Love your neighbor
May 20, 2013
by Pastor Tim Wheatley, Evangelical Lutheran Church, of Cokato

Grace and peace to you from God our Father and the Lord Jesus Christ.

Today, I have been thinking about how weird it is that I am writing this to all of you. After all, I have only been here a year, and many of you I have not even met. Of those I have met, a large majority I do not know well.

If we don’t know each other, “Hello.” If I have met you, but we don’t really know each other well, “Good to see you again.” Of course, if you are my mother, “thanks for reading the paper, which you got especially to see what I have written – yes, there are more copies you can buy to send to the rest of the family.”

There are about 4,200 people in the towns of Dassel and Cokato, and quite a few more who live on farms and in the rural areas, so even those who have lived here all of their lives may find that there are many people around them that they do not know.

Yet, many of these people who are unknown to us still have a relationship to us. They help make this town and this area the way it is. Their children go to our schools, their patronage supports our businesses, their votes elect our city council, and we are also connected in many small ways. For example, our interactions with the mail clerk will either leave her in a good or bad mood for the next person to encounter some 20 minutes later. How we live our lives has ripple effects, especially in a community like ours.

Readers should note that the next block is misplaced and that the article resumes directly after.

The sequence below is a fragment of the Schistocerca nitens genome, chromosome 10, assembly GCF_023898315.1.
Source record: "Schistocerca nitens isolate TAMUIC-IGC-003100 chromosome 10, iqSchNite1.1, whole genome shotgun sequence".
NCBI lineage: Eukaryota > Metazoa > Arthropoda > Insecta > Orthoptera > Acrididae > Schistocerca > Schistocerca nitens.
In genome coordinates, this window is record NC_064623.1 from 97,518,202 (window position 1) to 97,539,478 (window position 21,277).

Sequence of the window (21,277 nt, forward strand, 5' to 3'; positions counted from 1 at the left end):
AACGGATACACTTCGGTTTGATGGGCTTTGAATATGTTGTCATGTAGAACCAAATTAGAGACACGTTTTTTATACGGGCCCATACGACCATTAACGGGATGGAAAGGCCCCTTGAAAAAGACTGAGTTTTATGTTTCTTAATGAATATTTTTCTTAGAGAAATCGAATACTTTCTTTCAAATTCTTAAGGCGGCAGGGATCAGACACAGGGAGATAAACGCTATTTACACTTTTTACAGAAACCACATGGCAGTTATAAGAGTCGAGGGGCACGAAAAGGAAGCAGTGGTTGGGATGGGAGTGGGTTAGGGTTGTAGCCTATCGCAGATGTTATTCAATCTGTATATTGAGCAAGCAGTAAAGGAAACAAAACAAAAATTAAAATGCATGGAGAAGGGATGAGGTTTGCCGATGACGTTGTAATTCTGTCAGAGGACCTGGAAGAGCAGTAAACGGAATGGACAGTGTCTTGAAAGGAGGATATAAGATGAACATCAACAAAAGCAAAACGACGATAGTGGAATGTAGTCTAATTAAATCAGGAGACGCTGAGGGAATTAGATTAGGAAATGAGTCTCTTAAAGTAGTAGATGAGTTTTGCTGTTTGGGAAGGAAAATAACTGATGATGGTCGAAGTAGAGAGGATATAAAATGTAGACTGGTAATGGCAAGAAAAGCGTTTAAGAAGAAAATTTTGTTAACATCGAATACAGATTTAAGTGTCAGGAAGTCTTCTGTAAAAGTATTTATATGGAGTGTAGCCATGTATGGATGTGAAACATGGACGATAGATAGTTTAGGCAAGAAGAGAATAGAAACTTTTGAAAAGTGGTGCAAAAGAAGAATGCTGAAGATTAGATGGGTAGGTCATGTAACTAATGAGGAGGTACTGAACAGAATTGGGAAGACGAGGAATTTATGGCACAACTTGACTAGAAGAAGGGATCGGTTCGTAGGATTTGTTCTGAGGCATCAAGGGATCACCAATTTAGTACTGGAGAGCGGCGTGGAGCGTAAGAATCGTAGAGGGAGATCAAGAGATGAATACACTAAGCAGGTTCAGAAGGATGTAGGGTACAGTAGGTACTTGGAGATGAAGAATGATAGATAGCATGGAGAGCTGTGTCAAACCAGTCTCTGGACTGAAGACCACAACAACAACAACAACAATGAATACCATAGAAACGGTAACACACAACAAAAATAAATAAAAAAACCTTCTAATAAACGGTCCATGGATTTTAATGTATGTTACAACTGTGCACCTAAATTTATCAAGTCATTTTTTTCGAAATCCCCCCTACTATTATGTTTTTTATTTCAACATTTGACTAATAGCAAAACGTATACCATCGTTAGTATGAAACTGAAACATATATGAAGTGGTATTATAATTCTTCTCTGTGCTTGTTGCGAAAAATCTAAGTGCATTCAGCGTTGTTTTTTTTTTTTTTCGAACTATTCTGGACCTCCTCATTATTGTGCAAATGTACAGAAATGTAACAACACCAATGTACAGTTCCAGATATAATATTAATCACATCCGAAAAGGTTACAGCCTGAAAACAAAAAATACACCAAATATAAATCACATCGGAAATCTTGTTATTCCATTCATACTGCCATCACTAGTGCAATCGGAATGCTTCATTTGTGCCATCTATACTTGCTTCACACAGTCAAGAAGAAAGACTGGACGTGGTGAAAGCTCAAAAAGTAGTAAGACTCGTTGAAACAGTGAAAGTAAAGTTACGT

Jesus Christ, in Matthew 22, is being asked what the greatest commandment is and he responds, “You shall love the Lord your God with all your heart, and with all your soul, and with all your mind. This is the great and first commandment. And the second is like it, you shall love your neighbor as yourself.”

Jesus’ message is one of peace and love to your neighbor, whether you know them well or if you are just meeting them. Often in scripture, while Jesus travels, he meets new people whom he has never interacted with before and his response to them is primarily one of love. He heals, feeds, and teaches all those who come, even though he has never met them before.

For Christians, we are called to love our neighbors, too, but not just because they are good people (they may be – or, they may not be). We are called to love our neighbors because of who Christ is.

Christ is the same, whether we know someone well or not. We can truly show our love to our neighbor, not because of our relationship to them, but because our relationship to Christ makes us able to show that love to everyone.

This is not an easy task, but it is one that I have witnessed again and again in this community – though city-wide events, the food shelf, shared community services, and Meals on Wheels, for example.

May God bless you as you try to love your neighbors, whether you know them or not.